Volume XI, Issue 9 ~ February 27- March 5, 2003

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Gambler’s Eponymous:
Cruel Old Draco versus Dr. Faust

Unless you’ve been encased in a glacier for a long while (oh, you have?), you know that gambling soon will be arriving in Maryland.

Bet on it.

It is being hastened by today’s war-retarded economy that has public officials howling about budget woes. State government bean-counters say way less cash is coming into Maryland.

Anne Arundel County Executive Janet Owens is talking about “Draconian cuts” that will be forcing her to decide between more pay for county workers or less road maintenance and fewer services to us.

She told the General Assembly that instead of $10 million less in state aid, next year it could be $30 million unless there’s a fast flow of new money — like gambling proceeds.

The gambling bus is hurtling toward us, and we’re not inclined to stand in the road talking about ethics or sin.

But despite the haste to pass a gambling bill by April, we do believe the state has a moral obligation to consider the damage we are about to inflict on ourselves.

We shouldn’t do what Gov. Robert Ehrlich’s spokesman Paul Schurick did last week when he shrugged off new research noting that low-income and minority citizens bear the brunt of gambling’s ills. Schurick — whose judgment we’ve otherwise found sound — spoke dismissively of lots of gambling studies floating around, often conflicting with one another.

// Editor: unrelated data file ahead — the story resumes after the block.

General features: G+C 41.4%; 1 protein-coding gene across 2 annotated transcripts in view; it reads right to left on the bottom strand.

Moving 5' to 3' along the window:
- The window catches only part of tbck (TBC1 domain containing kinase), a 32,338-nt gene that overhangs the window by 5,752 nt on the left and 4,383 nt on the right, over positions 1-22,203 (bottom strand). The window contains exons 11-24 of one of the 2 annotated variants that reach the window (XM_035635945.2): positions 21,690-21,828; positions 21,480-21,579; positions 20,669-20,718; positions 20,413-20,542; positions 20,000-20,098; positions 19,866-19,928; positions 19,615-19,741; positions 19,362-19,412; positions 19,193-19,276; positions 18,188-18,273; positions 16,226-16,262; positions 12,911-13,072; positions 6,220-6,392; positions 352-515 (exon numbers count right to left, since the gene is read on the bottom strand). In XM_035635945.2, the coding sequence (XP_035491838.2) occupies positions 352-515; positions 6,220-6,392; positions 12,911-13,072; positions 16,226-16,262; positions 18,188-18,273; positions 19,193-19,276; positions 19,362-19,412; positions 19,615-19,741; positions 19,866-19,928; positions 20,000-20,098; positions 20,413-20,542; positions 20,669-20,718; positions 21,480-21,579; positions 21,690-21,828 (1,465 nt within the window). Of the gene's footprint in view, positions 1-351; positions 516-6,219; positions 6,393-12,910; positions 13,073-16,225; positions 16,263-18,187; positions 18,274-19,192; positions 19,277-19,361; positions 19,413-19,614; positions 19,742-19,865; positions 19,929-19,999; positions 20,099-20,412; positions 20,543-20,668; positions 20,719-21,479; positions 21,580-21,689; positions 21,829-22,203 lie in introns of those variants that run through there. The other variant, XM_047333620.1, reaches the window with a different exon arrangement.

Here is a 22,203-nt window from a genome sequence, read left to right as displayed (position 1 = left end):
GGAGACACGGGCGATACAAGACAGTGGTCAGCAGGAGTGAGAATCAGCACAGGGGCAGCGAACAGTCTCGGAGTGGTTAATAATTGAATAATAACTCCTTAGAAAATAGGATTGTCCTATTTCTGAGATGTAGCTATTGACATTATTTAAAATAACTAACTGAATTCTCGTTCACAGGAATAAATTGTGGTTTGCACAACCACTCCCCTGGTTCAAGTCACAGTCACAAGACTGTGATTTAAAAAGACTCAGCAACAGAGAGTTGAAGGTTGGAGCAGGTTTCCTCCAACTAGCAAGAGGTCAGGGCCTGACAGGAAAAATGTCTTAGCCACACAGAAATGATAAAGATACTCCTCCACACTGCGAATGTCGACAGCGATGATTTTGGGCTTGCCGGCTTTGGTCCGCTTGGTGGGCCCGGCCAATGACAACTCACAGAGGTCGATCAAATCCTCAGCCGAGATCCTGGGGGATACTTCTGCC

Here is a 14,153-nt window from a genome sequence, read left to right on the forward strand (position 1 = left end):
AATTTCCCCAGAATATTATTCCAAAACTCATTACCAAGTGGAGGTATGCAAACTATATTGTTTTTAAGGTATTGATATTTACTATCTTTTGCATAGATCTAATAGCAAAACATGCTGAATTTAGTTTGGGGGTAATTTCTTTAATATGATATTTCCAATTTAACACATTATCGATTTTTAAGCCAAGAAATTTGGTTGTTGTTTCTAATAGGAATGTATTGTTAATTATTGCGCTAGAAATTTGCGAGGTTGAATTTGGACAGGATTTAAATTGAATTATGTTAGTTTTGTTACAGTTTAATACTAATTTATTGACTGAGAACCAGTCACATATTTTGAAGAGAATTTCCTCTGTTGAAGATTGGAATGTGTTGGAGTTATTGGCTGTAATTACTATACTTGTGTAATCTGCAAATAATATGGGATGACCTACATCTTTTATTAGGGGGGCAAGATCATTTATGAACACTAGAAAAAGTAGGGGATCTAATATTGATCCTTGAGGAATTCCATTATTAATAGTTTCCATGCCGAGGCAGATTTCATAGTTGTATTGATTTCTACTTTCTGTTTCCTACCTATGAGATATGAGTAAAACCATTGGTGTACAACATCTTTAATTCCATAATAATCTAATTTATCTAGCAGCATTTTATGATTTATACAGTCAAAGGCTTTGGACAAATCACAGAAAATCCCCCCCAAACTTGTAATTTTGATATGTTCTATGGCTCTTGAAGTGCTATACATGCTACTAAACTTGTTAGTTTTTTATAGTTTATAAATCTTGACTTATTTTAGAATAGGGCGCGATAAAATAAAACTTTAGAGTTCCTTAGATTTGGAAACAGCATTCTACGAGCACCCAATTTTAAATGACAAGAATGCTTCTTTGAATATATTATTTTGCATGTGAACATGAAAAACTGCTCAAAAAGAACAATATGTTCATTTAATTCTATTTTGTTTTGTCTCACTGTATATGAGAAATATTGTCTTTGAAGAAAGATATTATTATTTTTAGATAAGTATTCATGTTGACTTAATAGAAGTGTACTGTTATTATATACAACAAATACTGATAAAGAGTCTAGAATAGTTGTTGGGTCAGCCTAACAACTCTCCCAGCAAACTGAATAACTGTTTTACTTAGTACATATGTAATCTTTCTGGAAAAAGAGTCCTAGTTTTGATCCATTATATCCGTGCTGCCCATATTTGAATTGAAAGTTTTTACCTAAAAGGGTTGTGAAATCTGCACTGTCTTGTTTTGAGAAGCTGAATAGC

The study by researchers from two New York universities concluded that minorities are three times more likely to develop problems with compulsive gambling than non-minorities.

The report found that problem gambling has advanced deeply into minority neighborhoods during the spread of casino-type gambling over the last 25 years.

If this is in fact what happens, then Maryland ought to sit up and pay attention. Several of the racetracks lined up to get slots are situated near low-income or African American communities.

One issue is how big of a stack of chips we should set aside to treat gambling addiction, which is a sorry thing. Ask House Speaker Michael Busch, who watched his father’s loss to gambling.

Schurick observed that Ehrlich wants to spend $500,000 yearly to help gambling addicts. Is this enough, considering that billions will be floating around?

We’ve heard several officials now warning us of “Draconian” cuts. We think that while we’re referring to Draco — a lawmaker so harsh his reputation has endured over three millennia — we ought once in a while to refer to Dr. Faust, the fictional philosopher who bargained his soul to the devil.

Once we open the door to gambling, it’s here to stay. If we’re going to jump into this bargain, which looks likely, then we ought at least be prepared for what comes next — including helping those on whom gambling inflicts a hellish existence.



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Last updated February 27, 2003 @ 2:13am